Emulation based uncertainty and sensitivity analysis for complex building performance simulation

Wate, Parag (2020) Emulation based uncertainty and sensitivity analysis for complex building performance simulation. PhD thesis, University of Nottingham.

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Abstract

Uncertainties in building performance simulation arise from the propagation of both epistemic (e.g. due to poorly or un- observed input parameters) and aleatory (e.g. due to occupants' stochastic interactions) uncertainties. A good framework for the quantification and decomposition of uncertainties in dynamic building performance simulation should: (i) simulate the principle deterministic processes influencing heat flows in buildings and the stochastic perturbations to them, (ii) quantify and decompose the total uncertainty into its respective sources, and the interactions between them, and (iii) achieve this in a computationally efficient manner. In this thesis, a new framework, named as Emulation based Uncertainty and Sensitivity Analysis (EmUSA) framework, is introduced which does just that. Two case studies, a monozone office building for the frameworks' proof of principle and the other multizone residential building for it's extension are being investigated to perform Uncertainty and Sensitivity Analysis for the Complex case of Building Performance Simulation (BPS) i.e. the Stochastic BPS (S-BPS). The detailed development of this new framework for emulating both the mean and the variance in the response of a stochastic building performance simulator (EnergyPlus co-simulated with a multi-agent stochastic simulator called No-MASS) is presented, for heating and cooling load predictions.

The effectiveness of these emulators, applied to a monozone office building, has been demonstrated and evaluated to quantify and decompose prediction uncertainties. With a range of 25-50 kWh/m2, the epistemic uncertainty due to envelope parameters dominates over aleatory uncertainty relating to occupants' interactions, which ranges from 6-8 kWh/m2, for heating load predictions. However, the converse is observed for cooling loads, which vary by just 3 kWh/m2 for envelope parameters, compared with 8-22 kWh/m2 for their aleatory counterparts. This is due to the correspondingly larger stimuli provoking occupants' interactions. Sensitivity indices corroborate this result, with wall insulation thickness (0.97) and occupants' behaviours (0.83) having the highest impacts on heating and cooling load predictions respectively. This new emulator framework (including training and subsequent deployment), for the case of monozone office, achieves a factor of c.30 reduction in the total computational budget, whilst overwhelmingly maintaining predictions within a 95% confidence interval, and successfully decomposing prediction uncertainties.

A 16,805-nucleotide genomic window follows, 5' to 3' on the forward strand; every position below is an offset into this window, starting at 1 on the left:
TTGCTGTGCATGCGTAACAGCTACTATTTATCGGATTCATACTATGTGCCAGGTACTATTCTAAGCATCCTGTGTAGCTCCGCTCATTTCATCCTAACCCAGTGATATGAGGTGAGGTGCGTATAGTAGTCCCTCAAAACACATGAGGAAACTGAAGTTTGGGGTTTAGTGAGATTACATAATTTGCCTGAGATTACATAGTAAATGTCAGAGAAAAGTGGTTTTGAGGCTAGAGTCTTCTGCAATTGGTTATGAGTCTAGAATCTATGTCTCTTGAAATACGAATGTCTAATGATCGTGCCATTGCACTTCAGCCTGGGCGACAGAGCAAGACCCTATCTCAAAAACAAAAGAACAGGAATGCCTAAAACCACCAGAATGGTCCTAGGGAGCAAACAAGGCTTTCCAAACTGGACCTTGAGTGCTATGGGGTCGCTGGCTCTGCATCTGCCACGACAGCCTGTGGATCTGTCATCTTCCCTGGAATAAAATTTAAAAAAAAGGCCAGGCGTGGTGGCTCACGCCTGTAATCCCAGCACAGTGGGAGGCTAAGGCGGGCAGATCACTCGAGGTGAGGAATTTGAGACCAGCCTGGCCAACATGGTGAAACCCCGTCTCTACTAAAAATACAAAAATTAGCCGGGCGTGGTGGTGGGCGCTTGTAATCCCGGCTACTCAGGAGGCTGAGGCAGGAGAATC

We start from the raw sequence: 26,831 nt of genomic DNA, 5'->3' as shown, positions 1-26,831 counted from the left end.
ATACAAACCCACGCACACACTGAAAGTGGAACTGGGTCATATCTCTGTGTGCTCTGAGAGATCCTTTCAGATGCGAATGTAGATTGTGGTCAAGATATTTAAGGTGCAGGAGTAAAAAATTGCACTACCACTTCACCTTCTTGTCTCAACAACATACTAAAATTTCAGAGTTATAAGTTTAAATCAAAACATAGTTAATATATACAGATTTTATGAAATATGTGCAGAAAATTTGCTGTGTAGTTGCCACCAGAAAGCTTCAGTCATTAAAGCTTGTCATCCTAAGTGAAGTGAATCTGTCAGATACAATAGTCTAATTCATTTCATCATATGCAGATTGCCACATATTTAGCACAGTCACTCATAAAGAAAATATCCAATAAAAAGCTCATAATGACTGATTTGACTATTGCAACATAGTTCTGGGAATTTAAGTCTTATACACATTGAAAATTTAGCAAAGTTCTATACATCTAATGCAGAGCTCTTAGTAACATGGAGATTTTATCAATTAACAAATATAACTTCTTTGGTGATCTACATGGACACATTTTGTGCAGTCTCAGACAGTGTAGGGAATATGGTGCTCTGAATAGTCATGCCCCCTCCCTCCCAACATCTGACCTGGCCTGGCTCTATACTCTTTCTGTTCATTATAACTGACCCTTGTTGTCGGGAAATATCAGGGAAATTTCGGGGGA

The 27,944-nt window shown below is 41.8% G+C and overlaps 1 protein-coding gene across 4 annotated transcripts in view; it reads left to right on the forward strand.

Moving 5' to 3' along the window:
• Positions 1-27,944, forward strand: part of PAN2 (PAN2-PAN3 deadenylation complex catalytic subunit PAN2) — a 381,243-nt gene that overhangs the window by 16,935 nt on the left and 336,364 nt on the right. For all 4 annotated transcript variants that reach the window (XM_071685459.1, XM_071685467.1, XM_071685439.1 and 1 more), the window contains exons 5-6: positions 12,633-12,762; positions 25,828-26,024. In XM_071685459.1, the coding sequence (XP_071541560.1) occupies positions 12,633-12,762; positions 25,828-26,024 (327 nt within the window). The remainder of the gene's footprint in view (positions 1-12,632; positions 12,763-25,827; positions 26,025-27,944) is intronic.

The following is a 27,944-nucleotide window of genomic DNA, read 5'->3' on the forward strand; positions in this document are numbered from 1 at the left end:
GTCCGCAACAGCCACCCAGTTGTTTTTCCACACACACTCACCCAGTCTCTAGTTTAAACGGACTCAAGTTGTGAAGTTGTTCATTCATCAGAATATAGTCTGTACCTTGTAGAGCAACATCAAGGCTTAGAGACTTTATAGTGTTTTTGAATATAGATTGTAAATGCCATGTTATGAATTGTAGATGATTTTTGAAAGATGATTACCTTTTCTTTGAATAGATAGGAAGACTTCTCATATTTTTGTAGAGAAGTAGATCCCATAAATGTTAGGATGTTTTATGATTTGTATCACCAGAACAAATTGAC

The second case of a multizone residential building demonstrates the applicability and readiness of this new framework for the uncertainty problems (pertaining to the building scale) of increasing scope and complexity. An increased scope is analysed by investigating the impact of uncertainties in detailed thermophysical (e.g. conductivity, density, solar transmittance, etc.) properties of opaque and transparent building envelope materials, along with the mostly inexact infiltration rate. For the increased complexity, a greater degree of stochastic occupants' interaction freedom (e.g. use of lights) along with the stochastic phenomena of occupants' behaviours (e.g. presence, windows and shades interactions) was enabled. To this end, the framework has shown a ready extensibility and applicability by incorporating a parameter screening step as a pre-step to the Uncertainty Quantification (UQ) workflow for the purpose of segregating the most influential input parameters from the non-influential ones. For the extended case, the framework is now overall (training and subsequent deployment) moderately computationally efficient as compared to the proof of principle case with the costs reduced to a low fraction (0.25) of its equivalent classical counterpart, with predictivity coefficient Q2 > 0.95. As the occupants' behaviours are relatively constrained during heating season, the effects of uncertainties in wall insulation conductivity (sensitivity index = 0.8428) and thickness (0.0771) dominate the heating load predictions than the stochasticity due to occupants' interactions (0.0010). The similar insignificance of stochastic phenomena (0.0130) as compared to brickwork solar absorptance (0.5032) and wall insulation conductivity (0.3714) has been observed during cooling season, due to the acceleration of short- and long-wave radiation phenomena which then dampens the occupants' interaction to restore their thermal comfort.

Item Type: Thesis (University of Nottingham only) (PhD)
Supervisors: Robinson, Darren
Iglesias, Marco
Coors, Volker
Keywords: Gaussian process emulator, Building performance, Stochasticity, Uncertainty quantification and decomposition
Subjects: T Technology > TH Building construction
Faculties/Schools: UK Campuses > Faculty of Engineering > Built Environment
Item ID: 60208
Depositing User: Wate, Parag
Date Deposited: 31 Jul 2020 04:40
Last Modified: 31 Jul 2020 04:40
URI: http://eprints.nottingham.ac.uk/id/eprint/60208

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